t and lReaders may not know, but Tommy and Lindsay Airey are ending their time in Detroit this month. It is a serious loss for those of us in Detroit, but we trust it will mean wonderful things for http://www.radicaldiscipleship.net as Tommy and Lindsay continue to write, reflect, and place their feet in new places. This is a goodbye poem for them written by Bill Wylie-Kellermann.

This old world to that beloved Word
this watershed to discipleship
roots, sweet and thirsty, to the road;
in radical vocation, wed disciple to disciple
as time to time
(What kairos is it on the chronos of Detroit?
the nation, the planet, our hearts?) Continue reading “Marry”

Persistent Widow

valerie.jpgBy Lindsay Airey

2He said, “In a certain city there was a judge who neither feared God nor had respect for people. 3In that city there was a widow who kept coming to him and saying, ‘Grant me justice against my opponent.’ 4For a while he refused; but later he said to himself, ‘Though I have no fear of God and no respect for anyone, 5yet because this widow keeps bothering me, I will grant her justice, so that she may not wear me out by continually coming.’”   -Luke 18:2-5


To understand why the Persistent Widow jumps off her small passage in the biblical narrative, startles me into attention, and lovingly beckons me to see and follow her, I first need to give some context. I have been in an active process of 12-step Recovery for a little over a year now. This kind of Recovery is a process that, among other things, encourages me to practice loving myself enough to advocate for myself. It’s the kind of Recovery that’s been helping me to unlearn codependent ways—taking false responsibility for people, only to find myself all dried up at the end of the day. Continue reading “Persistent Widow”

Tangela Harris—Remembering a Fierce Midwife of Justice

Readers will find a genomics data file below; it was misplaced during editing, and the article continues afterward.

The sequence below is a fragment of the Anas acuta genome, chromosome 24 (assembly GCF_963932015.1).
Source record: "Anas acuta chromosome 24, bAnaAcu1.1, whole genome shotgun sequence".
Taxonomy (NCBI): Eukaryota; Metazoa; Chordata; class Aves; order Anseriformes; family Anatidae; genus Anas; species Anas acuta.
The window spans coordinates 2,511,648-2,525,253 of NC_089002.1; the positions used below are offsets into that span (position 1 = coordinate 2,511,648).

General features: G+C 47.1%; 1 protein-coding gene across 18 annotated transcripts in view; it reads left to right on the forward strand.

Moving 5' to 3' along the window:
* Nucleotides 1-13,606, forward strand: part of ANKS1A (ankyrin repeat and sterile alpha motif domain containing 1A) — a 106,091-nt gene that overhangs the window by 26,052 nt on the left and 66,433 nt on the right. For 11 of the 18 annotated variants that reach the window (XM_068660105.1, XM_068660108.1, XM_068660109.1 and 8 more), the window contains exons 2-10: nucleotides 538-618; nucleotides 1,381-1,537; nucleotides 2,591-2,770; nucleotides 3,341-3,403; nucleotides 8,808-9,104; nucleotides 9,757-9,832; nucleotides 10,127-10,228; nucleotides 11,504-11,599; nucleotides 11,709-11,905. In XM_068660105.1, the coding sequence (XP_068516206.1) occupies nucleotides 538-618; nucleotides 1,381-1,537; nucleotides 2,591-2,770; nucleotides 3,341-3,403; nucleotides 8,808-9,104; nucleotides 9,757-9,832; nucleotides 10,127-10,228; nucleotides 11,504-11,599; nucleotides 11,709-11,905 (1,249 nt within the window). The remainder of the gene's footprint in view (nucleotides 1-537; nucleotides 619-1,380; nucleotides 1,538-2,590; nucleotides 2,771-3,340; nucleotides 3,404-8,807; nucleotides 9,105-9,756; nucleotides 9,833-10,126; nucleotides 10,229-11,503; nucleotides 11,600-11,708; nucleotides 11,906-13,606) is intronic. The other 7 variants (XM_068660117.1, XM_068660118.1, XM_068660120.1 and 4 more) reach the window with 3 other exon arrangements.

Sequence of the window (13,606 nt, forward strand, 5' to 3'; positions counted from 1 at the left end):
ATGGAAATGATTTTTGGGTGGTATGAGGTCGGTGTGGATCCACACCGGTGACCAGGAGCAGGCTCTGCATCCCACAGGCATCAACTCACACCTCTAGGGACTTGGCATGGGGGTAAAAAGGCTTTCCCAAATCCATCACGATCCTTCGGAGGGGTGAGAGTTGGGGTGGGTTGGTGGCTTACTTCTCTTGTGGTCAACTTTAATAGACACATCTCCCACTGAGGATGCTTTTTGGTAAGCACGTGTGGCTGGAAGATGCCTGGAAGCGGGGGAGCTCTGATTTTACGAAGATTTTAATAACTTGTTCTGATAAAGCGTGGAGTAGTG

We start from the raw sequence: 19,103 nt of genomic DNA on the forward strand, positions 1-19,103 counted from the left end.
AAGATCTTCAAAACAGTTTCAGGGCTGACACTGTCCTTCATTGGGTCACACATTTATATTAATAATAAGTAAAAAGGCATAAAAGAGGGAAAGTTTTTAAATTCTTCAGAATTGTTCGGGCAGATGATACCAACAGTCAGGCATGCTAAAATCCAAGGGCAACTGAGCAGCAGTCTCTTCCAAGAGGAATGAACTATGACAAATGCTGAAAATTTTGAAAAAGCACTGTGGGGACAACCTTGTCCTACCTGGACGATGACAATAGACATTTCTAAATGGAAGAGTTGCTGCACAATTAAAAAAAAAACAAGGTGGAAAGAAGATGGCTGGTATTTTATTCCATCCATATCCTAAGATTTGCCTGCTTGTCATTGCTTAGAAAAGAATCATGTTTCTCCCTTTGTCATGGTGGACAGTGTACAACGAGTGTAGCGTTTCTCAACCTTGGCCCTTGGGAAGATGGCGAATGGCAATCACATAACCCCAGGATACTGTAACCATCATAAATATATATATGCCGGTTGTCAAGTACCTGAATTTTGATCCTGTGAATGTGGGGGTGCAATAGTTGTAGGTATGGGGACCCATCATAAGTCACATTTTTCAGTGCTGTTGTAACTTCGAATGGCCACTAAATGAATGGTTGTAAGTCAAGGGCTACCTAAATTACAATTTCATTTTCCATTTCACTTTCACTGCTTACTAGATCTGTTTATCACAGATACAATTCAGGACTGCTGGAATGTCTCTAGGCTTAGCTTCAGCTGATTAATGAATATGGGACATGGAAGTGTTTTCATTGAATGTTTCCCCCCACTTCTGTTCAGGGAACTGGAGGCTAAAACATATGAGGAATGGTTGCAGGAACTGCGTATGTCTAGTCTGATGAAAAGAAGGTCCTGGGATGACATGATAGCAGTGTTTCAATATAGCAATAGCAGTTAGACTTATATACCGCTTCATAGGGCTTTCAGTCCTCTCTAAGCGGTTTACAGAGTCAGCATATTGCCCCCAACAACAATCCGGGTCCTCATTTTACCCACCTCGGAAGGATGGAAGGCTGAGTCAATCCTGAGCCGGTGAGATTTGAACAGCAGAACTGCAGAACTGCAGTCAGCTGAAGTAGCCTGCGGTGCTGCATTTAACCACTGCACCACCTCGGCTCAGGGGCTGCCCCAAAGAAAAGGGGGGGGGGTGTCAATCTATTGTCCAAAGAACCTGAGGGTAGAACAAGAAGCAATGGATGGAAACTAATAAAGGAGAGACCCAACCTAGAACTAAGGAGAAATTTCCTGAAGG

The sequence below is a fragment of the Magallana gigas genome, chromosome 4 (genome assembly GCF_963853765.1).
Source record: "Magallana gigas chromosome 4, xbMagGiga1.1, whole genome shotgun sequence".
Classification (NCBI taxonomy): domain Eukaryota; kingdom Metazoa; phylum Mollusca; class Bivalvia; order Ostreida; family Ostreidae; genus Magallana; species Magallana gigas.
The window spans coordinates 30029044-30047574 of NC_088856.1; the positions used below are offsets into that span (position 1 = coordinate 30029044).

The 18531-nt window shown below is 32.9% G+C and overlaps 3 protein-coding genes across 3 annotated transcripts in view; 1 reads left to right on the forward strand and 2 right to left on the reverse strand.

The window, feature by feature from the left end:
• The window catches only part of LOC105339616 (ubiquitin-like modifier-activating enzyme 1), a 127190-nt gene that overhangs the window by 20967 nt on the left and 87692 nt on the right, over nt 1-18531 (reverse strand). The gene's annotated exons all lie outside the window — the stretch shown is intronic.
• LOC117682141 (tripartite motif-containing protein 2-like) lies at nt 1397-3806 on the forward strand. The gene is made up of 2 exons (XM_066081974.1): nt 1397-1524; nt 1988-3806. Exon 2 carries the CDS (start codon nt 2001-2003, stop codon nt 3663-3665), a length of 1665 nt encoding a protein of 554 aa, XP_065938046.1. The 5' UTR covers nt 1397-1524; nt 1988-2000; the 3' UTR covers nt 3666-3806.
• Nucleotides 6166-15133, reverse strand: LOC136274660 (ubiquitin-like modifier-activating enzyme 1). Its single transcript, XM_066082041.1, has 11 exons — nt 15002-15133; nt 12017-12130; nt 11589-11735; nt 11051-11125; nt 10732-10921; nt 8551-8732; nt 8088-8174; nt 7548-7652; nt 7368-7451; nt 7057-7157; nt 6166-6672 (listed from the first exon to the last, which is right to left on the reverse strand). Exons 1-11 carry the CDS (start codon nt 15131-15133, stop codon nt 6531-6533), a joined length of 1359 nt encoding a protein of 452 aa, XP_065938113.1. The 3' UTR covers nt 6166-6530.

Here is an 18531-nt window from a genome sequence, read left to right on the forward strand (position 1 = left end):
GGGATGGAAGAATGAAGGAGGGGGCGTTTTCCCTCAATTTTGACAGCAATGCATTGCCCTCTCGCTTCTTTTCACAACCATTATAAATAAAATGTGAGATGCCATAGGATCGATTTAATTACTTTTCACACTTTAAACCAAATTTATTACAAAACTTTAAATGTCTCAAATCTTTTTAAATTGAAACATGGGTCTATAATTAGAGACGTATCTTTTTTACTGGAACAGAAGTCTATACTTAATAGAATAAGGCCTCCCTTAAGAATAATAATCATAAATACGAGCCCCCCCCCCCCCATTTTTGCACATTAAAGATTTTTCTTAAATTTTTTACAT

TangelaBy Lindsay Airey

The white fathers told us, I think therefore I am; and the black mothers in each of us—the poet—whispers in our dreams, I feel therefore I can be free.
Audre Lorde

Tangela. Dear, fierce and tender Tangela. I just heard the news. I don’t even know how you died. I just got word pouring in over social media. 40 years old. How can you be dead? How can it be true?

Mind racing with questions. And tears. Tears and tears and tears. How can it be so? You were so ALIVE! Oh, and the children. The babies who must be grieving your loss. You were so beloved. So depended upon. So ready to respond in the time of need. So true a human. Oh, and how great were the burdens you carried. Rest now, dear Sister. Though our tears and cries long to bring you back, to fill the great void you have left.
Continue reading “Tangela Harris—Remembering a Fierce Midwife of Justice”

Taking The First Step: Reflections on Powerlessness from an Adult Child of a Non-Alcoholic Family (and Citizen of a World Gone Mad)

L and RyBy Lindsay Airey (right, with nephew Riley), on the occasion of working her First Step, prodded by the context and struggle of Beloved Detroit…

Admitting our powerlessness may be very difficult for us. After all, we are the competent ones who held the family, the job, or the world together while the alcoholics in our lives created chaos. How can it be that we, the responsible ones, are powerless?
Pathways to Recovery, AlAnon Family Groups

It is so true. I thought my being “good,” “perfect,” “responsible,” “aware,” “sensitive,” and “insightful” would all be what saved my family and stopped the chaos I felt. If I just figured out what was wrong, what was hurtful, and told them, they would surely change. They just didn’t see it (I told myself), and when they do, they’ll change! But all my tears, insight, responsibility, “goodness,” and withdrawing never saved a single one.
Continue reading “Taking The First Step: Reflections on Powerlessness from an Adult Child of a Non-Alcoholic Family (and Citizen of a World Gone Mad)”